Queer Spotlight Series: Point Scholar

The Queer Spotlight Series is a new campaign on the LGBTQ+ Agenda where we will be featuring successful LGBTQ+ individuals that are role models within the queer community. Our first spotlightee is Angie Gonzalez, a rising senior student at New York University studying Physics and Electrical Engineering and also a 2015 Point Foundation Scholar. Angie was lovely enough to let me interview her about her experiences with being a Point Scholar.

The Point Foundation is a charitable organization that awards high achieving LGBTQ+ students scholarships along with a comprehensive professional network. Applications for the 2017 – 2018 year open up November 1st!


Tell me a little about yourself: Where do you go to school, how do you identify, what are your pronouns, what do you study, and what’s some other key information about you and your involvement in the LGBTQ+ community?

“My name is Angie Gonzalez and I’m a senior at NYU. Even though I’m a senior, I’ll be graduating in 2018 with two bachelors’ degrees in physics and electrical engineering. I usually use she/her pronouns, but I sometimes use they/them. I am also an HSBC Point Foundation scholar. I have been involved in a number of LGBTQ groups and clubs throughout my time at NYU, including two clubs called Campgrrl and SHADES. For my first two years at NYU, I worked the NYU LGBTQ Student Center and coordinated their OUTSpoken Peer Education program. Currently, I am a part of the OUTSpoken Peer Education program at NYU as an OUTspoken Peer Educator. I interned at NASA this summer and have recently accepted an offer to NSF for a fellowship from 2016-2018.”

What is the Point Foundation Scholarship and how did you first hear about it?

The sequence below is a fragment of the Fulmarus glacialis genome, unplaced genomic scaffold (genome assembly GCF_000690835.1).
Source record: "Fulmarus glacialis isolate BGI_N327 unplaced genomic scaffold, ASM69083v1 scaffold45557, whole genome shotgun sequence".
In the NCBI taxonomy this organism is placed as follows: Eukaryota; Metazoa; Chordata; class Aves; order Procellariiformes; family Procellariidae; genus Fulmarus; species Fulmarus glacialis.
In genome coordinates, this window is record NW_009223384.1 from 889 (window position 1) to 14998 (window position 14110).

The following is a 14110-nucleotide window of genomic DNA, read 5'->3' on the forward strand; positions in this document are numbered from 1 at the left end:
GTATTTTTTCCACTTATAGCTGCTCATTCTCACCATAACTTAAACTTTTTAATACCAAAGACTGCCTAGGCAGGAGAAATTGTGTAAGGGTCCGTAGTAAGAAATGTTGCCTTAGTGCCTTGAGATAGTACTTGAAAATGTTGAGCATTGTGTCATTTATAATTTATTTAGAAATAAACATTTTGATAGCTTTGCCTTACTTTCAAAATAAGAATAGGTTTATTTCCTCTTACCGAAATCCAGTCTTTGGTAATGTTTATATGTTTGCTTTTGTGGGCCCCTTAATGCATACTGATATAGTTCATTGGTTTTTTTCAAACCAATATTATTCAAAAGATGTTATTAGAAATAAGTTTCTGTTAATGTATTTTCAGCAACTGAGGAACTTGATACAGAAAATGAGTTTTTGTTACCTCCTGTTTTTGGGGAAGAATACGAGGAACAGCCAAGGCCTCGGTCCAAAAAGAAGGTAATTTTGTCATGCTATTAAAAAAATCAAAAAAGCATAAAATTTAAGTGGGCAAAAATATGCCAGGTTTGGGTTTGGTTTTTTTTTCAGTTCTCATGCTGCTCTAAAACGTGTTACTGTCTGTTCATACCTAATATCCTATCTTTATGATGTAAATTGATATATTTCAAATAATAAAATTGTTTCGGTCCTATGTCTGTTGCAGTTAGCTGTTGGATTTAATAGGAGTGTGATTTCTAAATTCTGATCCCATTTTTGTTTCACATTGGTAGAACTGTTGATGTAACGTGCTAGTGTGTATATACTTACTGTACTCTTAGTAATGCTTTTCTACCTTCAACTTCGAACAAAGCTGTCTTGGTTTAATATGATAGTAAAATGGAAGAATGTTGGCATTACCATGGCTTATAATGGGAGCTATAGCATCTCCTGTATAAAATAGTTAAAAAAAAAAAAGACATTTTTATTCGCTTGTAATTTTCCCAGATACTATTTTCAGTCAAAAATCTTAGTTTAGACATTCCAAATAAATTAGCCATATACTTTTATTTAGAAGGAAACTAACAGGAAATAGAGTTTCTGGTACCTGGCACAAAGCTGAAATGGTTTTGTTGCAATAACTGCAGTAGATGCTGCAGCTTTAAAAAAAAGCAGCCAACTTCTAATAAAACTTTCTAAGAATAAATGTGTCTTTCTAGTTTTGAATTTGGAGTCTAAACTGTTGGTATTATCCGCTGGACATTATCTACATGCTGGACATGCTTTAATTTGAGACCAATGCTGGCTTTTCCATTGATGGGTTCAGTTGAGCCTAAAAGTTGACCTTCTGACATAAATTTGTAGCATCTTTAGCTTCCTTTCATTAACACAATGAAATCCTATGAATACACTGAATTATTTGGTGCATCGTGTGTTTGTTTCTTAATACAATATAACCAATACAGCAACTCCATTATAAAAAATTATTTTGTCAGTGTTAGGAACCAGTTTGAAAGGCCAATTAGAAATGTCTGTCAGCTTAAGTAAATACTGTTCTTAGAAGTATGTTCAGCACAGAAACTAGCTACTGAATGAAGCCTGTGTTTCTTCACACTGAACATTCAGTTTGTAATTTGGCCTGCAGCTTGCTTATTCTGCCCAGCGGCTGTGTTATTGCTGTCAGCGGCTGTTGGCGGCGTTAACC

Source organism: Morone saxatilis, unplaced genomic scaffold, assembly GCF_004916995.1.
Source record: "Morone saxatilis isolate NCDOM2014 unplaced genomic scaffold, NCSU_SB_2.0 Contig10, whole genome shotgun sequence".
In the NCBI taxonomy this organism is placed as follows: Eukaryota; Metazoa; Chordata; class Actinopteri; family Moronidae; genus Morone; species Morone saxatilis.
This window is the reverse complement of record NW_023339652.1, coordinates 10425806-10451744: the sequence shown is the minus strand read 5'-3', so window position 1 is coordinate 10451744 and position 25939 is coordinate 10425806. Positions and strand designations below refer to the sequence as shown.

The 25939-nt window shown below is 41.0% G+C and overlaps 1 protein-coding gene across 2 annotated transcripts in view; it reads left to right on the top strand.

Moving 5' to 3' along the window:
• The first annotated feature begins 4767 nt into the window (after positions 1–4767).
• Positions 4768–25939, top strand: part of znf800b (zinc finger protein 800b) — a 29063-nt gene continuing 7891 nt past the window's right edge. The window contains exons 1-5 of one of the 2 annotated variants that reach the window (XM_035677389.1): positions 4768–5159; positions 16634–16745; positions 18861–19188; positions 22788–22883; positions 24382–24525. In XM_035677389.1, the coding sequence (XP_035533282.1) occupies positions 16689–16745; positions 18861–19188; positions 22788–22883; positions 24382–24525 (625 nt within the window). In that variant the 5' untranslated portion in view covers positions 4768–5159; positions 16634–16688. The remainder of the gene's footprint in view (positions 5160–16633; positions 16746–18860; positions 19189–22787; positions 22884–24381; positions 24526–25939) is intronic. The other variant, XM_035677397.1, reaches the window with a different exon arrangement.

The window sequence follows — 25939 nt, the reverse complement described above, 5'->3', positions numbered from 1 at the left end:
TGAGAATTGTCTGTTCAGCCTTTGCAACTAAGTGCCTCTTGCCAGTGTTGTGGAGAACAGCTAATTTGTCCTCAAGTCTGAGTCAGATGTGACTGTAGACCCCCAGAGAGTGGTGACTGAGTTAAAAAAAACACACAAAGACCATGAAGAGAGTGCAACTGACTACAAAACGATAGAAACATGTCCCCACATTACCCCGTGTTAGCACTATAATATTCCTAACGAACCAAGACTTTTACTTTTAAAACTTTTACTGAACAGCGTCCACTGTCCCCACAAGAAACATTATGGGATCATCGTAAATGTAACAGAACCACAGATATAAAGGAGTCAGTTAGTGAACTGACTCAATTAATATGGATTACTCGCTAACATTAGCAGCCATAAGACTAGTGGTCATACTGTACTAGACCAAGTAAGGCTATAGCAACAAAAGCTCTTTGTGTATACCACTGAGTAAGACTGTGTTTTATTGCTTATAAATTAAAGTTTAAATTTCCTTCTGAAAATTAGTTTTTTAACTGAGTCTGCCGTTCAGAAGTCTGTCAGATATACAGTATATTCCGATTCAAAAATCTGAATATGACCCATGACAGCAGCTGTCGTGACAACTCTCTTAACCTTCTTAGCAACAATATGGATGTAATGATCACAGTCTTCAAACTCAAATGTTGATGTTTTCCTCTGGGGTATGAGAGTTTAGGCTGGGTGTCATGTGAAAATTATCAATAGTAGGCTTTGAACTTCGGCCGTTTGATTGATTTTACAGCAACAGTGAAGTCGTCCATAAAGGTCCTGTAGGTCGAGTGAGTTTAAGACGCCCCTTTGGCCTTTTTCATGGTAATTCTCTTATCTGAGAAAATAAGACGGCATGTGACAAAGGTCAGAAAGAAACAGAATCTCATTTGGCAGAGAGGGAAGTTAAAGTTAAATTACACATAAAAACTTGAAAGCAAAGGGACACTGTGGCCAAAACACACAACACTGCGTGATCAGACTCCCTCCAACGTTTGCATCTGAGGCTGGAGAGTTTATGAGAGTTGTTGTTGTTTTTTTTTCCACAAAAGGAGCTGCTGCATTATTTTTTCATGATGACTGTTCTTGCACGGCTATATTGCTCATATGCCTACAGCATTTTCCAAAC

“Point Foundation is a prestigious scholarship organization that offers scholarships to LGBTQ students in higher education. I first heard about it through the NYU LGBTQ Studnet Center’s weekly e-mails (OUTpost).”

What has the Foundation given to you? What have been some of the strongest benefits of the program?

“Point Foundation has literally given me LIFE! As I come from a low-income, single-parent family, financial assistance is one of the most important things that Point offers. With their support, I will graduate from NYU with a very small amount of loans. Additionally, Point gives us a mentor who is someone in our field who can identify most with us. My mentor is currently a front-end engineer at a company in Manhattan. She’s been really helpful by listening and identifying with a lot of my struggles, while also providing me the career support that I know I will need soon, as I will be searching for summer internships and applying to graduate school. Lastly, Point has provided me with the largest family of the most amazing and inspiring individuals. Because we all identify within the LGBTQ community, I know that I am always safe when I’m with my Point family.”

How has Point enriched your academic and/or personal future?

“As mentioned before, Point provides us with mentors in our fields who provide us with professional (and also personal) support. I know that my mentor has been especially beneficial in supporting my first steps into the networking world. She’s given me so many tips and tricks to networking and has built bridges between me and important organizations that all LGBTQ engineers should know about, such as oSTEM, Lesbians Who Tech, Out in Tech, and others!”